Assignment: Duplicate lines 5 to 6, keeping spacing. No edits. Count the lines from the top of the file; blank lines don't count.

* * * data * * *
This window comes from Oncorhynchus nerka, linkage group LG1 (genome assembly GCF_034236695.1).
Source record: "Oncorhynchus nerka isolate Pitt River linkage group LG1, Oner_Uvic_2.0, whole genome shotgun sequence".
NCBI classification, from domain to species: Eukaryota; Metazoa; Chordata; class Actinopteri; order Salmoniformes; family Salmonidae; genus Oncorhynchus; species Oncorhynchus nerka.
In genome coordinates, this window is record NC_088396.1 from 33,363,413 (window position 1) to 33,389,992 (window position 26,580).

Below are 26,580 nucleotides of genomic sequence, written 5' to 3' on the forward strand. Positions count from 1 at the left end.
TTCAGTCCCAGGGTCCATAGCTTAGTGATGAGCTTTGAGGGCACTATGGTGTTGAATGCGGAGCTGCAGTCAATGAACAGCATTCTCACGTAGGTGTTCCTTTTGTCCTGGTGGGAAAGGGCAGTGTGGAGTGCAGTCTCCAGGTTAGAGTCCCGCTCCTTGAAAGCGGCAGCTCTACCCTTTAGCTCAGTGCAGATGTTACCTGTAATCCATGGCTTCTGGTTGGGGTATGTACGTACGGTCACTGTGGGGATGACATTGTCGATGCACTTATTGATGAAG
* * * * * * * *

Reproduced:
Below are 26,580 nucleotides of genomic sequence, written 5' to 3' on the forward strand. Positions count from 1 at the left end.
TTCAGTCCCAGGGTCCATAGCTTAGTGATGAGCTTTGAGGGCACTATGGTGTTGAATGCGGAGCTGCAGTCAATGAACAGCATTCTCACGTAGGTGTTCCTTTTGTCCTGGTGGGAAAGGGCAGTGTGGAGTGCAGTCTCCAGGTTAGAGTCCCGCTCCTTGAAAGCGGCAGCTCTACCCTTTAGCTCAGTGCAGATGTTACCTGTAATCCATGGCTTCTGGTTGGGGTATGTACGTACGGTCACTGTGGGGATGACATTGTCGATGCACTTATTGATGAAG